New answers tagged boot
After rapidly switch on off the psu in furious rage, the server finally boots.
I ended up doing this by taking a VMware snapshot of the machine while frozen and then converting the .VMSN file to a .DMP file using the vmss2core tool. I had to use the -W8 option to get it to read my .VMSN file (-W and -W9600 didn't work).
If you press 'c' to configure, you should be able to see which disks are missing. Considering it was a power outage, you should be prepared for the worst-case scenario, that several drives have died. You will likely need to add new drives, re-build your array and restore from a backup.
With kernel-debug* you means both kernel-debug as well kernel-debuginfo as there is a difference between these two package Kernel-debuginfo: Provides a executable image of the kernel with all the debug symbols Kernel-debug: Enables some debugging code but not have same debug symbols on it ### Excerpt from RedHat Doc ### The kernel-debug enables the ...
As step 5 said in http://codingtip.blogspot.cz/2013/09/install-mongodb-on-ubuntu-1304-step-by.html use service mongodb start and sudo service mongodb start if not root. If the service doesn't start at boot automatically try to look at ls -la /etc/rc* | grep mongo, if no links there are present, then use update-rc.d mongodb defaults this should add links to /...
Your installation instructions step 5 tells how to start / stop the service. You just run sudo service start mongodb to start the server. If you want to make the service start up at boot, you can the follow instructions at askubuntu.com service command is the standard way of managing services in Debian derived Linux distributions like Ubuntu.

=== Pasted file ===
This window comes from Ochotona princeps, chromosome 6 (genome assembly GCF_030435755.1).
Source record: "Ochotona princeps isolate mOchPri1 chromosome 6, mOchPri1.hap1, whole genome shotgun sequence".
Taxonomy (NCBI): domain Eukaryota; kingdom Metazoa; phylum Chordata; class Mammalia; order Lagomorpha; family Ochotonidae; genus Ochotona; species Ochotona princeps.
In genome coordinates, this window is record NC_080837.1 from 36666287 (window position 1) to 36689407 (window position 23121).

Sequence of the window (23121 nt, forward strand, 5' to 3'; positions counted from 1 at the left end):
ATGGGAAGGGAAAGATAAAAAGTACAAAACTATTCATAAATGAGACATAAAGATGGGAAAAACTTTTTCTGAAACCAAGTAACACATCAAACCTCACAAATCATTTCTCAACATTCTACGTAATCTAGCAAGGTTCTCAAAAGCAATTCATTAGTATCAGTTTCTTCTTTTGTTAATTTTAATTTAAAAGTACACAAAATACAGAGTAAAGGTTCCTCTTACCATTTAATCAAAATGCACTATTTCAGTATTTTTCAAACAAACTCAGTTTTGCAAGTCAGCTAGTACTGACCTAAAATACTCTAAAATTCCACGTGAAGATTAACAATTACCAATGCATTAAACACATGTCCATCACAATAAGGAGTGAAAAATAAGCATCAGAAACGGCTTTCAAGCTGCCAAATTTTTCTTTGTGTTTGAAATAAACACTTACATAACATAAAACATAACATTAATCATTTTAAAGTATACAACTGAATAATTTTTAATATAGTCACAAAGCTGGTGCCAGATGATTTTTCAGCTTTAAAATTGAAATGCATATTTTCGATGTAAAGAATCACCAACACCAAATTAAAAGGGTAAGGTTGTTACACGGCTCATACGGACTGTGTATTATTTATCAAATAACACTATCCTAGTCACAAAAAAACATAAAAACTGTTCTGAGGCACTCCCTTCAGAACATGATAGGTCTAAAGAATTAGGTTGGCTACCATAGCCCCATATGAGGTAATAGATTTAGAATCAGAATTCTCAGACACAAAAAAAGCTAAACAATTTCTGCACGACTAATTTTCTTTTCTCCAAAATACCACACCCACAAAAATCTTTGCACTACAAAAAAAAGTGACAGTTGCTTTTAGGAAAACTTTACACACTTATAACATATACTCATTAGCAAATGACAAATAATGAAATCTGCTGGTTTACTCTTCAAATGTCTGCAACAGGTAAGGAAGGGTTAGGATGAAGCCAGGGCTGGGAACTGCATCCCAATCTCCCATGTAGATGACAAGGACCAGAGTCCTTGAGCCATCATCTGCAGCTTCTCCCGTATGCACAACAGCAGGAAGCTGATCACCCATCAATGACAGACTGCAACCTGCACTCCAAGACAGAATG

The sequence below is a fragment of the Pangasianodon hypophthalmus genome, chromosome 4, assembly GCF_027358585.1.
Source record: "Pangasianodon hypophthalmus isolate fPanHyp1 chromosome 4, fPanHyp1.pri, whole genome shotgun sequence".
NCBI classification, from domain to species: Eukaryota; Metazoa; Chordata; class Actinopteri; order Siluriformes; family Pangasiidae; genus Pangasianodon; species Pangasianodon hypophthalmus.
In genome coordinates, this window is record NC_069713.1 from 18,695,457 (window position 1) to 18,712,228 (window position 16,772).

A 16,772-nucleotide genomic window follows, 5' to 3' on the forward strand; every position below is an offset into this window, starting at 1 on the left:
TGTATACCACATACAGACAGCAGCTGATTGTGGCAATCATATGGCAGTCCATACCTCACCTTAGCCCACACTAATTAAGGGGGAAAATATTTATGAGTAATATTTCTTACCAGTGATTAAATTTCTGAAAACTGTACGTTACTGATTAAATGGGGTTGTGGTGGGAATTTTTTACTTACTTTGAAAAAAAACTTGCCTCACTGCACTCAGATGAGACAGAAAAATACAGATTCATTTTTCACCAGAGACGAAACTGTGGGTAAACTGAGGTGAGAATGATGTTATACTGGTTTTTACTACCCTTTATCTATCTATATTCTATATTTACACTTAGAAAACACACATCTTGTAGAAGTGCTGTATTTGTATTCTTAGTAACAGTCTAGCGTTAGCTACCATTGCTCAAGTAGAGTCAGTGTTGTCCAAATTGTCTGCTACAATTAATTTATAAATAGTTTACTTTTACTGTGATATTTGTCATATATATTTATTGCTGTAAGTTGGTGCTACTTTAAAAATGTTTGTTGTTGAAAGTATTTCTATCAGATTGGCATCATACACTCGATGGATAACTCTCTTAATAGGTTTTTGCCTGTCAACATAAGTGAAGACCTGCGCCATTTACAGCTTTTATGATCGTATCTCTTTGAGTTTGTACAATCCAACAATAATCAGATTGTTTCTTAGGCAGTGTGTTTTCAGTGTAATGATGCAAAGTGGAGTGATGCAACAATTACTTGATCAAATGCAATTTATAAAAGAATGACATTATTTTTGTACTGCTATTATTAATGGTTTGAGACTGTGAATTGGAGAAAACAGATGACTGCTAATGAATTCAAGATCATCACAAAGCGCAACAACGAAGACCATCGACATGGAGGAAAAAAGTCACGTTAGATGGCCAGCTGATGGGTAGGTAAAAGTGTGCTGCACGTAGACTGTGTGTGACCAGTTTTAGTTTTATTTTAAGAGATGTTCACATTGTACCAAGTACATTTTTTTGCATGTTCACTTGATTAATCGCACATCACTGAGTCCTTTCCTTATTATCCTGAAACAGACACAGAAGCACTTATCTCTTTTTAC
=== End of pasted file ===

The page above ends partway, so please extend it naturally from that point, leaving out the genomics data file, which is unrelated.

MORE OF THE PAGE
Try install screen. Run on screen. Detach screen. Or run the command. Ctrl+z and press bg to put process on background.
There is great flexibility in every Linux distro in general to execute scripts, code or other programs in initialization scripts, configuration files (via an include), etc..., just as long as the script, config file or whatever you use is in a security context that allows that. Depending on what your code needs to acomplish, you might need to run it after a ...
Adding the commands at the end of /etc/rc.local still seems to work as well. (Make sure that it is executable, though.)
According to Redhat staff: Grub doesn't support LVM RAID1 (it supports only RAID 4/5/6 type IIRC). Debian 8 has some old interior, you could hit the same limitation, I wanted to find some official info about Grub's limitations, unfortunately I've failed. Re: [linux-lvm] GRUB boot problem with lvm mirror type raid1 From: Peter Rajnoha <prajnoha ...
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